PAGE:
The U.S. economy’s losses in the five-week government shutdown are estimated to be at least $6 billion, which nears the original cost to clean up the Exxon Valdez oil spill. And like that other unnatural disaster 30 years ago, the longest shutdown in American history will no doubt have consequences that last for decades. In other words, it’s not over till it’s over. That’s why our friends and neighbors affected by the shutdown will need significant help to recover.
Even if the government somehow remains open beyond the February 15 deadline to strike a new deal, the financial and emotional damage to America’s dedicated public servants, their families, and their communities is substantial. Not only were 800,000 federal employees furloughed or forced to work without pay, thousands of government contractors and their employees were affected by lost income.
At the very least, this “hit from within” has generated uncertainty and decreased economic confidence in the affected communities. At worst, it could be a tipping point for vulnerable, hard-working people living paycheck to paycheck. Even though furloughed public servants will receive back pay, it will take time before the money that is owed to them is deposited in their bank accounts. Some federal employees who were forced to work without pay are running out of savings, and others are living on loans. And as money runs out, food banks gear up for a surge in demand as millions of people search for ways to make ends meet. Ironically, in California food banks turn every $1 donated into 5 pounds of food, so if the $6 billion dollars had been donated to food banks instead of the shutdown, it would have generated 30 billion pounds of food; enough to feed more than 20 million people for an entire year or eliminate all child food insecurity across the country for the same period.
As for contractors and their families: A Washington Post analysis found that nearly 10,000 companies had active contracts with the federal government at some point during the shutdown. More than 6,000 of those are considered small businesses. Their shutdown stories run the gamut from lost employee health-care benefits to near-bankruptcy as they struggle to come to terms with the unforeseen losses of income.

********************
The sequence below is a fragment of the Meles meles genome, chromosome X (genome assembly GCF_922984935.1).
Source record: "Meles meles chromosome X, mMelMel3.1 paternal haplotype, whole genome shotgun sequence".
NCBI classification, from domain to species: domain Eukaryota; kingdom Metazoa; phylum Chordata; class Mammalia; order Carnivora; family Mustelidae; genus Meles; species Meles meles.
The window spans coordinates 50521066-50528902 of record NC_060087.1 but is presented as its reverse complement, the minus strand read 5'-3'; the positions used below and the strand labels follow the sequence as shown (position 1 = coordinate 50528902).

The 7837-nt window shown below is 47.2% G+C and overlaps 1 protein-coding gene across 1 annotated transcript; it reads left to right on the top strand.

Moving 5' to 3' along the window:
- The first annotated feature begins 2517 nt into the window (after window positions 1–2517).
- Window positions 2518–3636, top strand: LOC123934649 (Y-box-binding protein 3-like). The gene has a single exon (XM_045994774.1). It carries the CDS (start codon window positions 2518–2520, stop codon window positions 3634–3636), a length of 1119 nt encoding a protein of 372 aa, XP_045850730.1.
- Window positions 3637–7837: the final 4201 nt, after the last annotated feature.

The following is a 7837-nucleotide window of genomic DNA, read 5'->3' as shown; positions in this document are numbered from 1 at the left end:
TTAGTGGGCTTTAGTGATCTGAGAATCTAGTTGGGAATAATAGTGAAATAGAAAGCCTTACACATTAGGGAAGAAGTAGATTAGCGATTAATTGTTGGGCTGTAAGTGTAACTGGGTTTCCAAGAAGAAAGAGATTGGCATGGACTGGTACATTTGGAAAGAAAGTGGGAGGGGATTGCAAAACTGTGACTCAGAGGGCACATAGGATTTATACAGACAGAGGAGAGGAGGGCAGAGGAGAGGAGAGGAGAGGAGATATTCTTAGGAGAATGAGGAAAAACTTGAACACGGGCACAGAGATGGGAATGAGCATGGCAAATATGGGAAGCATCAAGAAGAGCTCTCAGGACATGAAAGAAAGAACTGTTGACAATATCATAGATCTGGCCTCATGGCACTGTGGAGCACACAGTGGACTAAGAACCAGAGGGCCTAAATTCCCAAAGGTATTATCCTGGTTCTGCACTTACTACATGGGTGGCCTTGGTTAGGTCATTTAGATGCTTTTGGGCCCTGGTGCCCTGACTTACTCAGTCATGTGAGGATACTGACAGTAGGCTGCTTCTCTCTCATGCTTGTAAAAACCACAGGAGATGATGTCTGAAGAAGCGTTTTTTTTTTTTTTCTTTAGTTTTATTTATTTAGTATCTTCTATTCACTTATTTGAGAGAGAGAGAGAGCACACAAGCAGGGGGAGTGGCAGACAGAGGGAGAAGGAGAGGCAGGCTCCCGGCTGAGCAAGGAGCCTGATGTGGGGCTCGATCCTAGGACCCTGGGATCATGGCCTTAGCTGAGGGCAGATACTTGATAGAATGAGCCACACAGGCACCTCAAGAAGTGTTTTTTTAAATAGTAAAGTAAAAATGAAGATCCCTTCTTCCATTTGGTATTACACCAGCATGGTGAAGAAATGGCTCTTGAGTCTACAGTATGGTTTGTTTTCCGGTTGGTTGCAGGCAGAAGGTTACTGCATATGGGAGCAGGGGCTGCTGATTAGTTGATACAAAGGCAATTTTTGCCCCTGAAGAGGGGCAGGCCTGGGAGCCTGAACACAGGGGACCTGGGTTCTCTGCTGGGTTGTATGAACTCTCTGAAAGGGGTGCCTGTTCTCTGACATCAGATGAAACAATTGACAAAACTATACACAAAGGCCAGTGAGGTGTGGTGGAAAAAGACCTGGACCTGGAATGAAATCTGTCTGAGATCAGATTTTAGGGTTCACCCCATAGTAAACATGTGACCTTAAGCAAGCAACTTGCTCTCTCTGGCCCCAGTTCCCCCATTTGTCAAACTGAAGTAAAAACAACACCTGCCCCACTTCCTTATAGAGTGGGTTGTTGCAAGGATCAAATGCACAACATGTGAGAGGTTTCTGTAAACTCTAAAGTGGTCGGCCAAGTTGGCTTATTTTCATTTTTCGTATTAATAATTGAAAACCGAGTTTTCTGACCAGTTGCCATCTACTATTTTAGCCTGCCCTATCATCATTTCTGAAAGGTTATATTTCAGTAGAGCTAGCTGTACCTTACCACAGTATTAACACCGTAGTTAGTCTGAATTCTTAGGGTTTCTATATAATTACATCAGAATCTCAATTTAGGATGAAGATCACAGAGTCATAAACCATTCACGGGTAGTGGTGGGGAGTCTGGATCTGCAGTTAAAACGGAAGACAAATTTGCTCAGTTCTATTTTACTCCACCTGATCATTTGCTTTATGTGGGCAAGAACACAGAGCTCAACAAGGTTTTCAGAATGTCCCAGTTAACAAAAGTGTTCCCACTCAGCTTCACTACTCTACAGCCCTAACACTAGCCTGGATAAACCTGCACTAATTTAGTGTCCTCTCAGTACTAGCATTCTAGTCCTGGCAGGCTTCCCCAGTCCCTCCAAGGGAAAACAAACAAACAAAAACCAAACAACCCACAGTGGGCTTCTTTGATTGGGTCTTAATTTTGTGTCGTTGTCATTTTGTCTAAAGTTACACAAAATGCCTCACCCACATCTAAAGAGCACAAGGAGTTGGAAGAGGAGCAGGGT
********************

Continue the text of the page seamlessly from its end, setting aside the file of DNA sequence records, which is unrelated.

And what about the long-term desirability of public service? There is no doubt that the toll of the shutdown has some federal employees and contractors questioning the security of their jobs or projects. If we continue to use public servants and contractors as hostages in shutdowns, we risk a devastating brain drain and loss of institutional memory as the best and brightest in the most essential services stay away from government jobs. Think of TSA and FAA agents who keep our skies safe, USDA food inspectors who keep us healthy, and NASA researchers who tackle the huge challenges of landing humans on Mars and reversing climate change.
These effects will only be exacerbated as public servants retire and we face the challenge of replacing them. Prior to the shutdown, 14% of federal employees were eligible to retire, according to the Office of Personnel Management. In the next five years, that number is expected to jump to 30%. A Politico analysis finds that the federal workforce is older than it has ever been and that younger workers aren’t entering. Today, just 17% of federal workers are under 35 years old, compared with nearly 40% in the private sector. More than a quarter of federal employees are now older than 55.
What we do today — right now — will make a huge difference to companies and citizens affected by the shutdown and the spreading ripples of fear and uncertainty. Our next steps will matter a great deal. Do we cut and run, leaving them to dig out of this human and economic crisis on their own? Or do we stand shoulder-to-shoulder with our neighbors to help them recover from this unfair and undeserved predicament?
The combined responses from banks, credit unions, lessors, and even payday lenders will constitute a defining moment in this crisis. Unless these organizations consider the shutdown’s long-tail financial hardships, many people could be forced into severe cash-flow crises or, in some cases, poverty.
Throughout this crisis, as during past calamities, neighbors have come together to support one another and strengthen one another. Let’s hope America’s neighbors will continue to step up and help. As we focus on urgent temporary relief, we must also explore and understand the long-term economic and social implications of the shutdown.
John F. Kennedy’s famous words, “Ask not what your country can do for you, ask what you can do for your country,” inspired a nation to see the importance of civic action and public service. The importance of these words has never resonated more than today. As we consider post-disaster clean-up efforts, we must carefully assess the implications of the devaluation of public service by federal employees and contractors and put in place a forward-thinking resiliency plan to reinvigorate the allure of public service.